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Earth from space

View of the planet Earth from the Apollo spacecraft. The Red Sea, which separates Saudi Arabia
from the continent of Africa, is clearly visible at the top. (Photograph courtesy of NASA.)

Authors: W. Jacquelyne Kious and Robert I. Tilling

 

Contents

Preface thumbnail Historical perspective  thumbnail Developing the theory thumbnail Understanding plate motions  thumbnail
Preface
Historical perspective
Developing the theory
Understanding plate motions
Hotspots thumbnail Unanswered questions thumbnail Plate tectonics and people thumbnail Endnotes thumbnail
"Hotspots": Mantle
thermal plumes
Some unanswered questions
Plate tectonics and people
Endnotes


Ordering Instructions

This book was originally published in paper form in February 1996 (design and coordination by Martha Kiger;
illustrations and production by Jane Russell). It is for sale from:

U.S. Government Printing Office
Superintendent of Documents, Mail Stop SSOP
Washington, DC 20402-9328


or it can be ordered directly from the U.S. Geological Survey:

Call toll-free 1-888-ASK-USGS

Or write to
USGS Information Services
Box 25286, Building 810
Denver Federal Center
Denver, CO 80225
303-202-4700; Fax 303-202-4693


ISBN 0-16-048220-8

Version History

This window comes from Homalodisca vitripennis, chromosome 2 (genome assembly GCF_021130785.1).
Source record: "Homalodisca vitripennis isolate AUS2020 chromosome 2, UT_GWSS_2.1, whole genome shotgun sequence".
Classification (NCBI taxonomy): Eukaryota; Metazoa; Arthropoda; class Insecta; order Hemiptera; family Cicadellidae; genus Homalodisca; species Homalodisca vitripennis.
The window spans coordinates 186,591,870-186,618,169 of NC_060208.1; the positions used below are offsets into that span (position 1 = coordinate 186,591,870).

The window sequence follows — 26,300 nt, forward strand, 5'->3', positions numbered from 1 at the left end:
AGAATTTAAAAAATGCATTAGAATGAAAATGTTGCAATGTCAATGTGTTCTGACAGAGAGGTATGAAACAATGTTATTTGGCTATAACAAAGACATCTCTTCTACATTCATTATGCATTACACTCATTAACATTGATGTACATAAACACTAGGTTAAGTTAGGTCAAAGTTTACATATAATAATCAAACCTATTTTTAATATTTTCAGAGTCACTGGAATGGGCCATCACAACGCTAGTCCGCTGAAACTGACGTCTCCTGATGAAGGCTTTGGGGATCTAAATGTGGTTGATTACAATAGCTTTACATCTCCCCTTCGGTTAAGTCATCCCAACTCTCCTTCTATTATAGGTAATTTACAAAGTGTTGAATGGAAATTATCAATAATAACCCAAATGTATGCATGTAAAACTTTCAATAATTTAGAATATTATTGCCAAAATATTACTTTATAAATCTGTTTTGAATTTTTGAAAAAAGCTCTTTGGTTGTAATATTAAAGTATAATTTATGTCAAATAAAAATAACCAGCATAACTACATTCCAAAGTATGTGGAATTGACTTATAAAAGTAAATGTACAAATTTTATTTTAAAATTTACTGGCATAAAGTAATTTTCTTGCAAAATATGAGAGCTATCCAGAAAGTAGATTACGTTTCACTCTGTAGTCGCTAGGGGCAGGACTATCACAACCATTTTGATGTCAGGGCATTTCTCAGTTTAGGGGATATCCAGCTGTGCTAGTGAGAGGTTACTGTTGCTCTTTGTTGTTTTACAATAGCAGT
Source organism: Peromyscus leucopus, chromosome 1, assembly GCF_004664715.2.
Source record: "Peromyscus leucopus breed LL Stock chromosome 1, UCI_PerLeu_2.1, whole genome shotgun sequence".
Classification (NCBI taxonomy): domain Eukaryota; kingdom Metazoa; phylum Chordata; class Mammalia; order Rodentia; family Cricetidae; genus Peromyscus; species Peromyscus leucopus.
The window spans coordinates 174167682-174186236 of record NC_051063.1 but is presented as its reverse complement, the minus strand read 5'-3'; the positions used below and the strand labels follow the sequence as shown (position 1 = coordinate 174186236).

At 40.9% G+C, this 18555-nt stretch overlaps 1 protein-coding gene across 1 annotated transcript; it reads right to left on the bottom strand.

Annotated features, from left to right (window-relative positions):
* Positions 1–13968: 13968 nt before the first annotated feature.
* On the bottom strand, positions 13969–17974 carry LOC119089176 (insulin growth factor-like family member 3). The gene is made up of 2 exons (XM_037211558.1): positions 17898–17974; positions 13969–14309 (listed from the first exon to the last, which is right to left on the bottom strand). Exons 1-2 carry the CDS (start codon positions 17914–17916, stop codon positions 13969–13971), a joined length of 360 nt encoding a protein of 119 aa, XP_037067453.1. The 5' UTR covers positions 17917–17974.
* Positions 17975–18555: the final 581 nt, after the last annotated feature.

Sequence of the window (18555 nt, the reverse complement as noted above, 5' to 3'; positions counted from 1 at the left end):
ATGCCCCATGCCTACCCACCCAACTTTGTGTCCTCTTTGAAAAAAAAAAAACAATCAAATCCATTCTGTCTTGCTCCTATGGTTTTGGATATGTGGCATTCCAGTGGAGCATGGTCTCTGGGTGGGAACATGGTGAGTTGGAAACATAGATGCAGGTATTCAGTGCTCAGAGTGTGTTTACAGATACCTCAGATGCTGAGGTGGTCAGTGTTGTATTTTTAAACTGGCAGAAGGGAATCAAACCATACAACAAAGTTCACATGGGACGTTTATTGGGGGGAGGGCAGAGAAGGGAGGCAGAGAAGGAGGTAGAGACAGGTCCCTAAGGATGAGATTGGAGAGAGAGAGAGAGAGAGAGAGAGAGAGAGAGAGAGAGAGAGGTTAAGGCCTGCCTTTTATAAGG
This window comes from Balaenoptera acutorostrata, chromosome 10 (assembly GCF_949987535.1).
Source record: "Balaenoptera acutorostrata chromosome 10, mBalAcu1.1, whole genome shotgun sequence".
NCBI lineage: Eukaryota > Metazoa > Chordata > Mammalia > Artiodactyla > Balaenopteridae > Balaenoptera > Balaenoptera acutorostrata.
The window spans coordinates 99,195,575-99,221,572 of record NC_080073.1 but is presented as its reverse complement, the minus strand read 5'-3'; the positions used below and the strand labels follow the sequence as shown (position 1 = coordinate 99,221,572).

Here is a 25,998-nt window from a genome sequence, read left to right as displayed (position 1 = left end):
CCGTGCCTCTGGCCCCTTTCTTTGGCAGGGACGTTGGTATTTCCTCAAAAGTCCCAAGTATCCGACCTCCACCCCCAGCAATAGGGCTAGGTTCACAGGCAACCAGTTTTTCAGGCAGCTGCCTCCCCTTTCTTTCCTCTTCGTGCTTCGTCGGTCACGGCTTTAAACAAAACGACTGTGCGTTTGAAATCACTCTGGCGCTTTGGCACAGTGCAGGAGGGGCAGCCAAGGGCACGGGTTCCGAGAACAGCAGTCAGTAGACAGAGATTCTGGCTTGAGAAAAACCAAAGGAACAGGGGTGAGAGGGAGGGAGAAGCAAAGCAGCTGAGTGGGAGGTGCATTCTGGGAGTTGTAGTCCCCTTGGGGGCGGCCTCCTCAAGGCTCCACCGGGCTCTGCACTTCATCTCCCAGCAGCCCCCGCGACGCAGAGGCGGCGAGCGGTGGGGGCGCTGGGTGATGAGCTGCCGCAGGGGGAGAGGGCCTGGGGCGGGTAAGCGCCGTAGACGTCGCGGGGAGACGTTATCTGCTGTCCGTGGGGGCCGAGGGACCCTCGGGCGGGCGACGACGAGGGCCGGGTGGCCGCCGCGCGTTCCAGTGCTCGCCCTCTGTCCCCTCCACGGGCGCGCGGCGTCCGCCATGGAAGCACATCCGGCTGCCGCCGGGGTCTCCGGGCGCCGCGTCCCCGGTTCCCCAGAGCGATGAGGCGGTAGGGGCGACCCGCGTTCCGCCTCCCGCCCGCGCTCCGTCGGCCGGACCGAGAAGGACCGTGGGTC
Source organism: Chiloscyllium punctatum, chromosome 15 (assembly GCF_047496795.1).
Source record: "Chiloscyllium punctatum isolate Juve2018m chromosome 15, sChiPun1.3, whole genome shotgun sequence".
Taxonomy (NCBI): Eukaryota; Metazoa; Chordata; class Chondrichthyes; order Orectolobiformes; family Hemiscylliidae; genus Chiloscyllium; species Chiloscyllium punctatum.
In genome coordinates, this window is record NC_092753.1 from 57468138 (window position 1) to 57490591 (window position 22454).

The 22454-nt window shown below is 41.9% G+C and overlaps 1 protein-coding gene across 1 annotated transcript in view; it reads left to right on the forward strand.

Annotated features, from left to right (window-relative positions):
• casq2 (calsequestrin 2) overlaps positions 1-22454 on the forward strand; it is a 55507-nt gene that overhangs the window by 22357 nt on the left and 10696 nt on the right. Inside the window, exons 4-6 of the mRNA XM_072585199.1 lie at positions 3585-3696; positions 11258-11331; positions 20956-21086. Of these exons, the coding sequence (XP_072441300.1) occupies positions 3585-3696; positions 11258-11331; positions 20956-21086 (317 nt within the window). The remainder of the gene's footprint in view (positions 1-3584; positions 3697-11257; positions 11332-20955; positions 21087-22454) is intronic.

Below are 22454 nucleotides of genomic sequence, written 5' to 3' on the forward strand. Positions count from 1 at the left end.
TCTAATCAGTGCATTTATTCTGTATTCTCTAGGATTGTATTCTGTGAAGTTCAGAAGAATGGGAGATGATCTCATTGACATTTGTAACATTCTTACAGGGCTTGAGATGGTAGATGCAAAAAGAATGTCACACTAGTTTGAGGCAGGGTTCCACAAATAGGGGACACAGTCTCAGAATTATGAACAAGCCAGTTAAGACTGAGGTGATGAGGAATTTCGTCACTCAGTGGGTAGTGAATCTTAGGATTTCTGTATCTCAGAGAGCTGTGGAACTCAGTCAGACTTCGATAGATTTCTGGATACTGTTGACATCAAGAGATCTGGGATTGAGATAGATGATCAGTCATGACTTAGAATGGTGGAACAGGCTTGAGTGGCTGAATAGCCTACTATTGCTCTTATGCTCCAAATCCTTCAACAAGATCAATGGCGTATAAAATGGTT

Version 1.17

The online edition contains all text from the original book in its entirety.
Some figures have been modified to enhance legibility at screen resolutions.

PDF Version

You can download a Portable Document Format version of This Dynamic Earth [3.8 MB]. This document is a captured version of the Web site. Get the free Adobe Reader.

Linked Websites

Please visit the Smithsonian Institution This Dynamic Planet website. This site provides interactive mapping functions (including zoom), contains additional information not shown on the printed paper map, and includes downloadable PDF files of all map components and HTML pages.

See also This Dynamic Planet, the map showing the Earth's physiographic features, current plate movements, and locations of volcanoes, earthquakes, and impact craters.

The USGS also has created a website for teachers: This Dynamic Planet: A Teaching Companion.


Any use of trade, product, or firm names in this publication is for descriptive purposes only and does not imply endorsement by the U.S. Government.


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